I’ve been asked many times if some types of startups can work in the Malaysian marketplace. So here’s a quick braindump on delivery services.
When I lived in Melbourne, a bad day was when you had to call Dominos for pizza delivery. I much rather ordered food from the multiple pizza parlours nearby. I wasn’t limited to them either: delivery of Chinese or Indian food was always available, just a phone call away. It was always useful when you didn’t want to leave the house or fire up the car.
This in turn helped the local economy grow further. Delivery boys were hired, and many were probably studying. Independent retailers were cherished.
In London today, I see an ad on the tube for hungryhouse.co.uk. They claim access to over 3,000 delivery menus. If you get their app, you get 20% off your first order as a new customer who saw their “tube” ad (incidentally the voucher code). Naturally they are on the Apple AppStore & Google Play Store.
Just look at that number: 3,000 delivery menus.
I’m sure you can’t get all that delivered to you no matter where in London you lived, but you probably do have a good chunk to access. I’d say restaurants within a 20 minute driving/riding radius from your location.
London has 6 zones that are covered on a tube line. I never stay out of zone 1 when I come to visit. However friends do live out at zone 3 even and you’ll enjoy seeing a grocery store, restaurants, and banks in every neighbourhood.
This was similar to how Melbourne was planned. Again, I never ventured out of zone 1, though for a period of time I did live at the border of zone 2. Every local area I was at, was served well.
The Klang Valley isn’t planned this way, with a lot more connections reliant on lengthy highways. This is probably why food delivery services that started pre-Web-hype usually focused on areas like Bangsar/PJ, KL, etc. (See Room Service delivery who probably pioneered this in Malaysia). They have their riders, they have their usual restaurants within similar areas, and they service you as a third party.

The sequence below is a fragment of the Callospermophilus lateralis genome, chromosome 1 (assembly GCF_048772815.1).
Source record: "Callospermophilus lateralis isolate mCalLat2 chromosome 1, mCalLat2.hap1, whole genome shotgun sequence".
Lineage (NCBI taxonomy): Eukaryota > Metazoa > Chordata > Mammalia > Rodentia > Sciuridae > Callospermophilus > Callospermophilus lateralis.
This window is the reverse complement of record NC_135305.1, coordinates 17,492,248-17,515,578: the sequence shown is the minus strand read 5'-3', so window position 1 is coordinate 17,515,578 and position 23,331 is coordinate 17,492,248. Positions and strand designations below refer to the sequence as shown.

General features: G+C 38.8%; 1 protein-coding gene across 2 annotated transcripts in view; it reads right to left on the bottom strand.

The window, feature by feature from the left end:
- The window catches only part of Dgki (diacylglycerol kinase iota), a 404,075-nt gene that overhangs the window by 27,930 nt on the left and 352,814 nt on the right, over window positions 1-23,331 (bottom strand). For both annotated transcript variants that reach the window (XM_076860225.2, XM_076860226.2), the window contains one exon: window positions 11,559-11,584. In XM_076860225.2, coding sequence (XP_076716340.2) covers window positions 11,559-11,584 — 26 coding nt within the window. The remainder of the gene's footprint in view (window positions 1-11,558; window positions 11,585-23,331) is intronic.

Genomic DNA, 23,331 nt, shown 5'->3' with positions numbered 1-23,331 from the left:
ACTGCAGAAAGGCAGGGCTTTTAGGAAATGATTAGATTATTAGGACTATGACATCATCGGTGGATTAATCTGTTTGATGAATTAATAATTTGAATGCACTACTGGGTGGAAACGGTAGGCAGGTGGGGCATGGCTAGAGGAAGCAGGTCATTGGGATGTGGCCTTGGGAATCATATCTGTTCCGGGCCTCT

Suburbia is a lot more prevalent within the Klang Valley. Just venture into Alam Damai (Cheras) or Kota Kemuning and you’ll soon realise that you’ve hit true suburbia with services that are very lacking.
It is there that you will have to order Dominos. Or Pizza Hut. Or McDonalds.
Those are brands that are synonymous with delivery & take out.
Can this change? Will local ‘kedai runcit’ stores (or the milk bars) figure out delivery makes sense? Is it too far fetched to order a garlic & cheese naan, with some tandoori chicken & a Milo with cows milk for delivery? Or a nice claypot fish congee?
Delivery order minimums may play into things but if memory serves, all I had to hit was AUD$10 before I could trigger a complimentary delivery.
So, back to Malaysia and getting food delivered to your home/office, from places that are 20-30 minutes away. What’s available today:
- Room Service which pioneered this in Malaysia (I think) wants RM20, with RM12-20 delivery fees (source)
- foodpanda from Rocket Internet. 60 minutes delivery time, RM4-6 delivery fee, RM10-15 minimum order value
What about payments? Room Service accepts visa/master/amex or cash.
The next time I have some time in Malaysia, I probably will give Room Service or foodpanda a try. Just to see how it works. I do see that their delivery areas are limited, which is naturally sad as it doesn’t cover the whole Klang Valley.
Can this work in Malaysia? Do people eat-in that often? How do you fix the location issue? When do we see more of the middlemen being cut out? Is it a good idea to go into business as a middleman like Room Service/foodpanda? How does this dynamic work when people don’t leave their homes, i.e. staying with their families even after marriage?
I don’t have the answers, and apparently this hasn’t been cracked since 2003 (when roomservice started).